Is the new interface confusing?  Yes.  Only in the beginning.  But, I know I’ll find my way.  Learning how to use the OS has made it more fun – like making new discoveries.  And this is only the beginning.

This OS fits me.  Sleek. Fast.  Light.  The best I’ve ever seen.

Windows 8 Task Manager lets you know which programs are causing long boot times

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One of the cool things about Windows 8 Task Manager is that it provides  information about programs that affect boot up. 

As you can see, in the snapshot below, Task Manager lets you know the name of the program and its impact on startup – how much disk data is moved and how the program affects CPU usage.  Once you are able to determine the bottlenecks and which programs are not necessary, you can disable them in Task Manager (using the button on the lower right of the window) and improve your boot up times.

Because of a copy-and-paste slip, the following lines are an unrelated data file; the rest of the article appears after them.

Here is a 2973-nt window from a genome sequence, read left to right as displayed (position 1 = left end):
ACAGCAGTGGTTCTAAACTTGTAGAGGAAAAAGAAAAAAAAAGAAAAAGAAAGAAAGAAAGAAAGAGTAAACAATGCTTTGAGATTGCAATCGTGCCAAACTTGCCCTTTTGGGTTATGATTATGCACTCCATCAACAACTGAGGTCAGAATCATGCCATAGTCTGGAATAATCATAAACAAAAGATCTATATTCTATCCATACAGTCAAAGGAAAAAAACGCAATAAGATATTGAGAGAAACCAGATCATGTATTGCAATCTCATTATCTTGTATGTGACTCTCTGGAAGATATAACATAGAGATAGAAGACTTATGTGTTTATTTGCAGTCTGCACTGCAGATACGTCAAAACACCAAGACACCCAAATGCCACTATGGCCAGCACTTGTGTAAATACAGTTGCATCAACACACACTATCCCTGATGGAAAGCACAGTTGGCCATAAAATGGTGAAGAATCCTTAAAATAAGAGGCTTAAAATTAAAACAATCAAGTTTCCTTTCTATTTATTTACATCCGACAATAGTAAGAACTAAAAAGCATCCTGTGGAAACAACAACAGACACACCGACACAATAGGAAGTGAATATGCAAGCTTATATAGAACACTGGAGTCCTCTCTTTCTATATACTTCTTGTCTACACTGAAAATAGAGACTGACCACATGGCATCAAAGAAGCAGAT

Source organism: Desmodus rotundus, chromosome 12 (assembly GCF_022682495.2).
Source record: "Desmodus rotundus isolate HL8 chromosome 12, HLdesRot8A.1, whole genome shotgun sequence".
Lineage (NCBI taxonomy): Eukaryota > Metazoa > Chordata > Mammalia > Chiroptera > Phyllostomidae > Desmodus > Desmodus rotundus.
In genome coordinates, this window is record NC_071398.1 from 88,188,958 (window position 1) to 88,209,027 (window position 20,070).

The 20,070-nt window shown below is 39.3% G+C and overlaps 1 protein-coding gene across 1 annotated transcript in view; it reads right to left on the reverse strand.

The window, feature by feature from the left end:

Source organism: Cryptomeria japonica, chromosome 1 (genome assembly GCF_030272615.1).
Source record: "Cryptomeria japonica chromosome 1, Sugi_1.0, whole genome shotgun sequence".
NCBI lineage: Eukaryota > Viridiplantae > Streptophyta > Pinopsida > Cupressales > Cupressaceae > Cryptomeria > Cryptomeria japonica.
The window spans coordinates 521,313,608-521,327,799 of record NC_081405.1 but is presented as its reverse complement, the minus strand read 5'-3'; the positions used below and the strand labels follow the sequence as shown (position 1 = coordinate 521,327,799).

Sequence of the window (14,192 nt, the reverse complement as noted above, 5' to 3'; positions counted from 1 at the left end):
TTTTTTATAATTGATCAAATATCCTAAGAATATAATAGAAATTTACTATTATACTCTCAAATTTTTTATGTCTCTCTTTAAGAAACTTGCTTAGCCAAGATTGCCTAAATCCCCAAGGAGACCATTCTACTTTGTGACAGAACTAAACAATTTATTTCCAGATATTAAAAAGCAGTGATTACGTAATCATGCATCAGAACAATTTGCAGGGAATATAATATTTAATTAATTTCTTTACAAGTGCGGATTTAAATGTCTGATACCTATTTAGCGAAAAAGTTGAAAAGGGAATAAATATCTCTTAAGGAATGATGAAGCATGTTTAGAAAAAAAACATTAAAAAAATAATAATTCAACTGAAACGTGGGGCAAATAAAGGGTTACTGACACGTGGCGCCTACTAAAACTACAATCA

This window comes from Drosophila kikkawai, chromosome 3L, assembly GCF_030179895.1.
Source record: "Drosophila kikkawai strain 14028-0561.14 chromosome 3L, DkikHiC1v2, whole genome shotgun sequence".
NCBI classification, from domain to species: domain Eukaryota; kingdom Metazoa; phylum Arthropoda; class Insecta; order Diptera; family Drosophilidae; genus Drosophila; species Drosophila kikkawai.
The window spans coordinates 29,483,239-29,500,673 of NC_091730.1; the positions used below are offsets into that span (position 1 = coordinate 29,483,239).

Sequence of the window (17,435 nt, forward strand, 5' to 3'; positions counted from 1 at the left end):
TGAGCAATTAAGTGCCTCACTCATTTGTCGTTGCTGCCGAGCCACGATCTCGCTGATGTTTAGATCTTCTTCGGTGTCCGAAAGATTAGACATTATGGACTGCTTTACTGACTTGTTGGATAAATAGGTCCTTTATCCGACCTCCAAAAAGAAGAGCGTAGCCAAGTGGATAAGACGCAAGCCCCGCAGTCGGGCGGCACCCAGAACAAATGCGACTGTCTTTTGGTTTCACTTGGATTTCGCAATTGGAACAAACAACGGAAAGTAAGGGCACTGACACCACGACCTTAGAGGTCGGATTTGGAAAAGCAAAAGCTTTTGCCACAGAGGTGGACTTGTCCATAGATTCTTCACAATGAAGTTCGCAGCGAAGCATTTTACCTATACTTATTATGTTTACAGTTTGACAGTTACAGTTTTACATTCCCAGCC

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In all my years of using computers, I don’t think there has been any Operating System that has provided that kind of information in a clear manner.  Just wanted to point out one of the cool improvements to new users or those thinking about some of the benefits of Windows 8.

Pinning Live Tile Stock Quotes to the Start Page using the Finance App